The poor man is stupid if silent;
and if he speaks, he is an idiot;
if he shows knowledge, he is a chatterer;
and if he is affable, he is a liar;
if he is polite, he is a meddler;
when he doesn’t suffer, arrogant;
cowardly when he is humble;
and crazy when he is resolute;
if brave, he is reckless;
conceited, if he is modest;
flattering, if compliant;
and if he begs pardon, coarse’;
if he pretends, he is cheeky;
if he is deserving, he gets no appreciation;
his nobility is unseen, and his best clothes, unclean;
if he works, he is greedy, and at the opposite extreme
a lost soul if he rests . . .
Behold! Are these not privileges?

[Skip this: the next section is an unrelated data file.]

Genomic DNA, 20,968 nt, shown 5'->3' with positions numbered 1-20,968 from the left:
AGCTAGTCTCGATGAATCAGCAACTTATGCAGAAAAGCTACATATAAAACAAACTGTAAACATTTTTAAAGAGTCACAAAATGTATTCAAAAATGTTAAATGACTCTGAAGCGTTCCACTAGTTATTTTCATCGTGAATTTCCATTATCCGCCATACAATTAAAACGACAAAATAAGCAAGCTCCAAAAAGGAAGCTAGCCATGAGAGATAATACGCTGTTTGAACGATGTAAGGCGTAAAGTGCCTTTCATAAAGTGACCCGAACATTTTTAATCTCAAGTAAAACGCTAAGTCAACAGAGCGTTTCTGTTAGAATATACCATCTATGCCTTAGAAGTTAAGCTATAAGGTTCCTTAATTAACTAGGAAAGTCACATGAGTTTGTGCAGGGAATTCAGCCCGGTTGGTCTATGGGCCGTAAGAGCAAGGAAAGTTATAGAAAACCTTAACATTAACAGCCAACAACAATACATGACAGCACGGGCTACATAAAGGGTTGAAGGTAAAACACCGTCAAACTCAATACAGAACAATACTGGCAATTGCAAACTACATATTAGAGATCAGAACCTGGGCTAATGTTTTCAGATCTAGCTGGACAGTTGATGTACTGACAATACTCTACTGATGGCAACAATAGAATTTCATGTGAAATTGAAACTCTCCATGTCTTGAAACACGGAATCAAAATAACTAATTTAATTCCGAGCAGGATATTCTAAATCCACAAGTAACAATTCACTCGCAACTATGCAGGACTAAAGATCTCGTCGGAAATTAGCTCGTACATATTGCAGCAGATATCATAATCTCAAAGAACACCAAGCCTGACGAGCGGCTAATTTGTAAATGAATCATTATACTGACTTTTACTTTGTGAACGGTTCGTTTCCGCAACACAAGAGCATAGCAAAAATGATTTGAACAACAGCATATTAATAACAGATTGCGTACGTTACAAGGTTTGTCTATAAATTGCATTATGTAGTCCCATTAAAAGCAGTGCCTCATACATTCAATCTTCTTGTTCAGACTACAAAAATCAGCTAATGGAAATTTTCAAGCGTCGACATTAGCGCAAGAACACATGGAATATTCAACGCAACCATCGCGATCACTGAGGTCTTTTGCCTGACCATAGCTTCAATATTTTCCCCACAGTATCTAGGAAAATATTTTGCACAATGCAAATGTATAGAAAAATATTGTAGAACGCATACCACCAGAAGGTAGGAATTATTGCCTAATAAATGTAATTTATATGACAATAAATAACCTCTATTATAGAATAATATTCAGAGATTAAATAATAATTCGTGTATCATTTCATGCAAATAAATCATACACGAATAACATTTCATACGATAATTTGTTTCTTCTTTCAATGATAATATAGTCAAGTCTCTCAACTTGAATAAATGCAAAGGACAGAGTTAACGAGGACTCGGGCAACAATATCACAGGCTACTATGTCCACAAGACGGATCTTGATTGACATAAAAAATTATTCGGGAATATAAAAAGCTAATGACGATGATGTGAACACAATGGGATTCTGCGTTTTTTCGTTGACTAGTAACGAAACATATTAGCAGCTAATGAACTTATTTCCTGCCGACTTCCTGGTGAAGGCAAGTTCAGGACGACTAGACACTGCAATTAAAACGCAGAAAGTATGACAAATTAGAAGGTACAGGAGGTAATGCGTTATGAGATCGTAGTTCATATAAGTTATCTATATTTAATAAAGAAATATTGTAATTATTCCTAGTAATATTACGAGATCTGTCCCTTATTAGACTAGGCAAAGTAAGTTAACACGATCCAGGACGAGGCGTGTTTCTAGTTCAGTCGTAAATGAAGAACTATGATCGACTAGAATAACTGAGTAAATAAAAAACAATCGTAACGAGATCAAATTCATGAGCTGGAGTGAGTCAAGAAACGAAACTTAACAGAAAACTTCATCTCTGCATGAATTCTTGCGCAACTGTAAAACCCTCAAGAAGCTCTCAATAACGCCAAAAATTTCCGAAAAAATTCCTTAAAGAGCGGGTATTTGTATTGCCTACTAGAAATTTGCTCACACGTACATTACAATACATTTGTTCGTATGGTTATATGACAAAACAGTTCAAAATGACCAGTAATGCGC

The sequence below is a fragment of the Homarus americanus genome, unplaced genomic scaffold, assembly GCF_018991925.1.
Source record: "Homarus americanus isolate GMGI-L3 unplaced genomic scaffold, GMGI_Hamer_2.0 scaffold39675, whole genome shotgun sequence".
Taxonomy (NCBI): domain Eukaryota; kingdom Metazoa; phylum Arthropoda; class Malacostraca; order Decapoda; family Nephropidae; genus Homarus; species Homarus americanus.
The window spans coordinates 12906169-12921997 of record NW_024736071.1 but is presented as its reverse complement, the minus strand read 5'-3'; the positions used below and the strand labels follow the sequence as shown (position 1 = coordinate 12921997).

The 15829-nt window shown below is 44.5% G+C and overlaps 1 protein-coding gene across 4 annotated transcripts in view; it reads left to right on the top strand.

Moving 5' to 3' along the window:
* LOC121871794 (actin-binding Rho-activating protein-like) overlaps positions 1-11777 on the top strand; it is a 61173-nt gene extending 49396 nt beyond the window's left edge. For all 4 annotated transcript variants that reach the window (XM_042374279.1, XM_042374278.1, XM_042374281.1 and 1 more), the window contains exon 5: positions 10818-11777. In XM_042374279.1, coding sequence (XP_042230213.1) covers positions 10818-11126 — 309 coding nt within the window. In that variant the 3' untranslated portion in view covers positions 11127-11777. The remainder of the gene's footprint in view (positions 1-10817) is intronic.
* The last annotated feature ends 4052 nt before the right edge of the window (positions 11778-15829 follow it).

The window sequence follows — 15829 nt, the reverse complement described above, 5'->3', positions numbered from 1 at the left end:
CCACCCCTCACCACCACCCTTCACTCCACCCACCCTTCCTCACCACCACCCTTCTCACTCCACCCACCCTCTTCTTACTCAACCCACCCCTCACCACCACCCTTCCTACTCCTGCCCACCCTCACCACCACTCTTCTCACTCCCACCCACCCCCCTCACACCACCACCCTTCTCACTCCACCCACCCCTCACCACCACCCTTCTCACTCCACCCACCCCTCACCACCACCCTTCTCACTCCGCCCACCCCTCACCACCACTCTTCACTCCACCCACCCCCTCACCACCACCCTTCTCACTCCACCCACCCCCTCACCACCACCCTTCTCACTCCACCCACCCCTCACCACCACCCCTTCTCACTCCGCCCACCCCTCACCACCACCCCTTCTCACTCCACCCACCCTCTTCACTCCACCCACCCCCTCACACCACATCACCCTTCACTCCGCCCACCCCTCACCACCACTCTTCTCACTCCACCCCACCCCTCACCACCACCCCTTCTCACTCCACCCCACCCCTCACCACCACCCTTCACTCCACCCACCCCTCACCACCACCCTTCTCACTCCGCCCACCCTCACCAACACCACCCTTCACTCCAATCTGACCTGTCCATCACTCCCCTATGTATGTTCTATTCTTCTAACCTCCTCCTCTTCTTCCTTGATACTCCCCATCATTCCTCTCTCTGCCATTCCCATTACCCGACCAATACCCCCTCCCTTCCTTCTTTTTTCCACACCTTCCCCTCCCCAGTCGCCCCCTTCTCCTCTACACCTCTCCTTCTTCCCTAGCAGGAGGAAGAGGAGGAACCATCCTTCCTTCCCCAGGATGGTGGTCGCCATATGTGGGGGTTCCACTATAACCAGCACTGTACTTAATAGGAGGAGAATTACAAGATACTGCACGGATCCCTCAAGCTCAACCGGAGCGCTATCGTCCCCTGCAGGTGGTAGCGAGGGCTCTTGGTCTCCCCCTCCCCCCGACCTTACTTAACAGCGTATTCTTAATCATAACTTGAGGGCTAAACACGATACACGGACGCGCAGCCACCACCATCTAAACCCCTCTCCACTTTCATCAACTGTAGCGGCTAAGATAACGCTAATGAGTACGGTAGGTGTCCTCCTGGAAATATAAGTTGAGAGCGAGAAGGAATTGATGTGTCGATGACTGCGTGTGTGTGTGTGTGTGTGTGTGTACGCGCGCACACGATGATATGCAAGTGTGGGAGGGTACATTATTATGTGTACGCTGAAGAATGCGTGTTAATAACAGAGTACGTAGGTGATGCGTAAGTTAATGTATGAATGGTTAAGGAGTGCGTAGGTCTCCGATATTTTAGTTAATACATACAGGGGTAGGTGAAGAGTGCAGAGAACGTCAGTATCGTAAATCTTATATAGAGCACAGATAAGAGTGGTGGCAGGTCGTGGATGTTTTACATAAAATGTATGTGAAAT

Translated by Mary Gallwey
This work is licensed under a Creative Commons Attribution-NonCommercial-ShareAlike 4.0 International License.
|This is an excerpt from Reading About the World, Volume 2, edited by Paul Brians, Mary Gallwey, Douglas Hughes, Azfar Hussain, Richard Law, Michael Myers, Michael Neville, Roger Schlesinger, Alice Spitzer, and Susan Swan and published by Harcourt Brace Custom Books.The reader was created for use in the World Civilization course at Washington State University, but material on this page may be used for educational purposes by permission of the editor-in-chief:|
Department of English
Washington State University
This is just a sample of Reading About the World, Volume 2.
Reading About the World is now out of print. You can search for used copies using the following information:Paul Brians, et al. Reading About the World, Vol. 1, 3rd edition, Harcourt Brace College Publishing: ISBN 0-15-567425-0 or Paul Brians, et al. Reading About the World, Vol. 2, 3rd edition, Harcourt Brace College Publishing: ISBN 0-15-512826-4.